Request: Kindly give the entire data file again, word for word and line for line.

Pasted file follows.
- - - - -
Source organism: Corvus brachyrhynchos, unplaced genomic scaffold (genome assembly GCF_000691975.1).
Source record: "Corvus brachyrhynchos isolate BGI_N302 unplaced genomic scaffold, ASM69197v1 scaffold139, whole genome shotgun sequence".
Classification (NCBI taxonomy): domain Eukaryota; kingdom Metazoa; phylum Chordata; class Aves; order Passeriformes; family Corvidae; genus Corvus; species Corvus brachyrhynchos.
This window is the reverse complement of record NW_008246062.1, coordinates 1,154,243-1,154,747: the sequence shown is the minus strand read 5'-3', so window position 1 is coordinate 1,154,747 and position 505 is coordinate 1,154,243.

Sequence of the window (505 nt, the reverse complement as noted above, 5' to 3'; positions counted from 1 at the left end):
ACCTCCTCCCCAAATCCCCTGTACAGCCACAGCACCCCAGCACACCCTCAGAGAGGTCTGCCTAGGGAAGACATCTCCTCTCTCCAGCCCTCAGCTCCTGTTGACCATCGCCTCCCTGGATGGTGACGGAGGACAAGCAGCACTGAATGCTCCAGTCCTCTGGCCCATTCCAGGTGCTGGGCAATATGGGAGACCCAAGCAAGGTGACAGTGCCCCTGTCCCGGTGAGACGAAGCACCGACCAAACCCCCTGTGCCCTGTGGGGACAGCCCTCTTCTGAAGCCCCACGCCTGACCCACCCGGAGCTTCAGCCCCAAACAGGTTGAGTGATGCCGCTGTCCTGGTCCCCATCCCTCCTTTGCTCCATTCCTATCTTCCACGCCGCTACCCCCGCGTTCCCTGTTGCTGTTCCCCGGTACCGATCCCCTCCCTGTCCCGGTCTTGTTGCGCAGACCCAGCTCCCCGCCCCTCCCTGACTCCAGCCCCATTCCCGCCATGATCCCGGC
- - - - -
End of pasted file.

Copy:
Source organism: Corvus brachyrhynchos, unplaced genomic scaffold (genome assembly GCF_000691975.1).
Source record: "Corvus brachyrhynchos isolate BGI_N302 unplaced genomic scaffold, ASM69197v1 scaffold139, whole genome shotgun sequence".
Classification (NCBI taxonomy): domain Eukaryota; kingdom Metazoa; phylum Chordata; class Aves; order Passeriformes; family Corvidae; genus Corvus; species Corvus brachyrhynchos.
This window is the reverse complement of record NW_008246062.1, coordinates 1,154,243-1,154,747: the sequence shown is the minus strand read 5'-3', so window position 1 is coordinate 1,154,747 and position 505 is coordinate 1,154,243.

Sequence of the window (505 nt, the reverse complement as noted above, 5' to 3'; positions counted from 1 at the left end):
ACCTCCTCCCCAAATCCCCTGTACAGCCACAGCACCCCAGCACACCCTCAGAGAGGTCTGCCTAGGGAAGACATCTCCTCTCTCCAGCCCTCAGCTCCTGTTGACCATCGCCTCCCTGGATGGTGACGGAGGACAAGCAGCACTGAATGCTCCAGTCCTCTGGCCCATTCCAGGTGCTGGGCAATATGGGAGACCCAAGCAAGGTGACAGTGCCCCTGTCCCGGTGAGACGAAGCACCGACCAAACCCCCTGTGCCCTGTGGGGACAGCCCTCTTCTGAAGCCCCACGCCTGACCCACCCGGAGCTTCAGCCCCAAACAGGTTGAGTGATGCCGCTGTCCTGGTCCCCATCCCTCCTTTGCTCCATTCCTATCTTCCACGCCGCTACCCCCGCGTTCCCTGTTGCTGTTCCCCGGTACCGATCCCCTCCCTGTCCCGGTCTTGTTGCGCAGACCCAGCTCCCCGCCCCTCCCTGACTCCAGCCCCATTCCCGCCATGATCCCGGC